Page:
Mold Binders – Cholestyramine and Ochratoxin A

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Medicine boasts its fair share of long words.  Cholestyramine is one of those long words which we use a lot at Sanctuary Functional Medicine as we care for our patient who suffer from biotoxin illness like mold. Typing or saying it over and over gets tiring, so we use the acronym CSM in the office and will do so here.  We use it a lot not just because mold toxicity experts like Dr. Ritchie Shoemaker have emphasized it for years, but for two other reasons as well.  One, I have seen it work in helping patients to recover.  Two, there is research supporting it.

To some degree, if you have not experienced CSM’s benefits or watched mold toxic patients benefit from it, you will have to take my word on the former.  On the other hand, there is research you and I can review together which helps you appreciate its effects.  For some, this may help you decide to implement this therapy in recovering from mold toxicity. (Do so only under medical guidance).  For others, this will help you defend your use of the therapy to another medical provider or maybe family member.

Many don’t believe that mold can cause such weird and disabling and chronic symptoms.  Both patients and their medical providers are constantly having to prove ourselves that this is real.  So as we have already been doing, we will continue to provide some “proof” for you and others to convince others around you. Today we offer this article in support of both the reality of mold toxicity AND the benefits of detoxification therapies like CSM.

The article begins with an overview of a mold toxin called ochratoxin A which is known from multiple studies to cause kidney and immune dysfunction along with cancer.  Most of that research has been on food contaminated with the toxin, but also some on inhalational exposures from water damaged buildings.  It is included as one of 20 mold toxins monitored in the food supply by government authorities.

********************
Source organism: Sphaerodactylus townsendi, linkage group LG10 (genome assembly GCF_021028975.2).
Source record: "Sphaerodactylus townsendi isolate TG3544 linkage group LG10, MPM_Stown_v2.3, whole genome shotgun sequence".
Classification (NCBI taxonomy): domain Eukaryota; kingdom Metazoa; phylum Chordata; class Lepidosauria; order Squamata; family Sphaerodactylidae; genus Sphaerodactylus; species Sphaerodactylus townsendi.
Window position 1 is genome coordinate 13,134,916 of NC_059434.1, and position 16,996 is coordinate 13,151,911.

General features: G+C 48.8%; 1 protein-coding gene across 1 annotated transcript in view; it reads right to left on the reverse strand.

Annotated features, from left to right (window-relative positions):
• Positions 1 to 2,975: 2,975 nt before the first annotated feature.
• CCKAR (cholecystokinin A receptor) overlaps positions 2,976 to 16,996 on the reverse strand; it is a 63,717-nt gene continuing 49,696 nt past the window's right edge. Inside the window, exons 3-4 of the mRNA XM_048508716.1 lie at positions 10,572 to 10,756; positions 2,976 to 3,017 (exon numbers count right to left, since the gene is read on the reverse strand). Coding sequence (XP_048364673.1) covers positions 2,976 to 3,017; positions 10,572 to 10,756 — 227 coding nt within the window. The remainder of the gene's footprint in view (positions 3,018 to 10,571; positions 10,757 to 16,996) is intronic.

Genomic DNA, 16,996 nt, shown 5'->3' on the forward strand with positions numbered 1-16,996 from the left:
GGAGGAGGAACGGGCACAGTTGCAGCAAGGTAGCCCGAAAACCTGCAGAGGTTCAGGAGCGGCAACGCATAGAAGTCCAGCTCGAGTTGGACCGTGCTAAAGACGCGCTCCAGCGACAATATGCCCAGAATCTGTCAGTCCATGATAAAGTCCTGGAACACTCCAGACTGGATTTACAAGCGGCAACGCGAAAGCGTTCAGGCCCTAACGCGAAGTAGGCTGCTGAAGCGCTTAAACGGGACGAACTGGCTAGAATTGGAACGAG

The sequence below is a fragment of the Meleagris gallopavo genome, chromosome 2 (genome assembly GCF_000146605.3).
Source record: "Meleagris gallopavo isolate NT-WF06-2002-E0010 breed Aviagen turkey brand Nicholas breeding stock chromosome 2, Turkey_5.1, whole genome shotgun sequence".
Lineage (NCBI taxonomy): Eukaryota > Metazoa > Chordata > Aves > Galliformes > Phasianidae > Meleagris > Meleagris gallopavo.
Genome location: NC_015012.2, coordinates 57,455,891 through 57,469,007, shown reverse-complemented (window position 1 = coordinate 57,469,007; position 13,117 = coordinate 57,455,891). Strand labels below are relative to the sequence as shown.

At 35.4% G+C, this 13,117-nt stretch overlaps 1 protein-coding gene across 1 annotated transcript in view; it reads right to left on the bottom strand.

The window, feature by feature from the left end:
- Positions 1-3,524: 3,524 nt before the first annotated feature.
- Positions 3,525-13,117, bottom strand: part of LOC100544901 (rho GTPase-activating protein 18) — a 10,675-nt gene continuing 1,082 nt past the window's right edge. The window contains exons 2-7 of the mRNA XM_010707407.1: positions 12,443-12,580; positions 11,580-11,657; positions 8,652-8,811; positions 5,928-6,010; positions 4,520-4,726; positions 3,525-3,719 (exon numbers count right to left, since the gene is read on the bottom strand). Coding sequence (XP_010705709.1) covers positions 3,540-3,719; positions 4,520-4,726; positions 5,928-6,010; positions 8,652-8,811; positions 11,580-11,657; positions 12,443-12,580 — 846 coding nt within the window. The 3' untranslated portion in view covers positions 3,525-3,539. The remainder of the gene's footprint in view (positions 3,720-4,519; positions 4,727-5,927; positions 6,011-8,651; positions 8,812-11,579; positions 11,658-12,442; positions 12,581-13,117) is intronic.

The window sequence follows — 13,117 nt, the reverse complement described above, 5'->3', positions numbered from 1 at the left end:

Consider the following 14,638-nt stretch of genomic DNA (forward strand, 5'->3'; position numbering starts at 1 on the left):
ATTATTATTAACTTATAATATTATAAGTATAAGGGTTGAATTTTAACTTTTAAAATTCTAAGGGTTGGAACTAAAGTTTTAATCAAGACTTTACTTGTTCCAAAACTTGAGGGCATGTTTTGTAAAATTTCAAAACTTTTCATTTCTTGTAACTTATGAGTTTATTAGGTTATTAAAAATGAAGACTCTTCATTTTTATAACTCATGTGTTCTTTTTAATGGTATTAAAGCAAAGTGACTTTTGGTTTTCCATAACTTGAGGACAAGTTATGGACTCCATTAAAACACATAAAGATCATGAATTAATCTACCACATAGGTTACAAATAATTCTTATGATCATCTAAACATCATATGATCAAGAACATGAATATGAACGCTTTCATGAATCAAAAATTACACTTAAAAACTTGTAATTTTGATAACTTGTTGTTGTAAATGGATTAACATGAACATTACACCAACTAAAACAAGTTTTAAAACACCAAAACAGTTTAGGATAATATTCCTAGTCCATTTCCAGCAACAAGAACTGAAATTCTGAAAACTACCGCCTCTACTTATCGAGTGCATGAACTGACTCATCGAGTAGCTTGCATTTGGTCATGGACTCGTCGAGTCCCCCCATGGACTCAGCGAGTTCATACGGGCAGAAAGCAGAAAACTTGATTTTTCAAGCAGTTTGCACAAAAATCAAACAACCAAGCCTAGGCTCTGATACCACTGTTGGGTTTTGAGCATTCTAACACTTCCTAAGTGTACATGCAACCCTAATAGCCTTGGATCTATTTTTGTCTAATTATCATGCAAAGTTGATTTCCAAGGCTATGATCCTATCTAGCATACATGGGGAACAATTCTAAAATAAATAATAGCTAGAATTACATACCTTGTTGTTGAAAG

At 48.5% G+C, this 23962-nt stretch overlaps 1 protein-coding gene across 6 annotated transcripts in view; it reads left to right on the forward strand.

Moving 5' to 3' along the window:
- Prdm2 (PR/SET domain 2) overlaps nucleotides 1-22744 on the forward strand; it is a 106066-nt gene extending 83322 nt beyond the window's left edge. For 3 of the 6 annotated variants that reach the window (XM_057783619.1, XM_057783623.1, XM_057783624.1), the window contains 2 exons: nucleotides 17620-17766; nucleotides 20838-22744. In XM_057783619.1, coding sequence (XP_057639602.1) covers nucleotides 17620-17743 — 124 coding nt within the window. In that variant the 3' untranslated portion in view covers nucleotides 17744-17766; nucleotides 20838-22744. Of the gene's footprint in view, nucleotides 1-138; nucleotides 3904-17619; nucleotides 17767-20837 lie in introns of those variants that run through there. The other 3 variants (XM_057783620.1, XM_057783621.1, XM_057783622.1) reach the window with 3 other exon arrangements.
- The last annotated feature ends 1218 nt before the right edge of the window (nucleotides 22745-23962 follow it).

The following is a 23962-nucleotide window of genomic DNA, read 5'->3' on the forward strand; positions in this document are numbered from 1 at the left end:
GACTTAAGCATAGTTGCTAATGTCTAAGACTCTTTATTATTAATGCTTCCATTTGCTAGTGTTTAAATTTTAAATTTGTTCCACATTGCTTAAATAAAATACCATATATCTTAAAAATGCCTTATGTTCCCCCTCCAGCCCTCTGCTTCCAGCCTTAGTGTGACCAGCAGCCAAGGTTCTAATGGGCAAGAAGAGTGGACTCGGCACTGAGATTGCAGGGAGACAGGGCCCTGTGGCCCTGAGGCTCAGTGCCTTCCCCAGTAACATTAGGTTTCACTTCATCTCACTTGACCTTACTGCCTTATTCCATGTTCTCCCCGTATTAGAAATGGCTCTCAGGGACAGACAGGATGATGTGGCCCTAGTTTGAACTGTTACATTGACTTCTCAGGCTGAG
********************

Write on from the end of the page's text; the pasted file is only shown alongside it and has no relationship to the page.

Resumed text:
It continues with an overview of how Ochratoxin A is processed in animals. In ruminants like cattle, gut bacteria and digestion break down the toxin and prevent accumulation in the body.  In other animals, the toxin can accumulate and cause damage through binding to DNA, through oxidative stress, and other mechanisms.  It seems to persist in humans due to its binding to proteins which prevent our detoxifying it.  The binding likely contributes to the fact that it has been found in a multitude of different tissues including kidneys, liver, adrenals, skin, heart, bone marrow, muscle, liver, and more.

Next, the article mentions a few substances which can increase or decrease the effects of Ochratoxin A on the body.  Melatonin, vitamin A, vitamin E, Vitamin C, and licorice root all have studies showing protective effects if given prior to toxin exposure. The amino acid phenylalanine and oddly the artificial sweetener aspartame also show protective effects.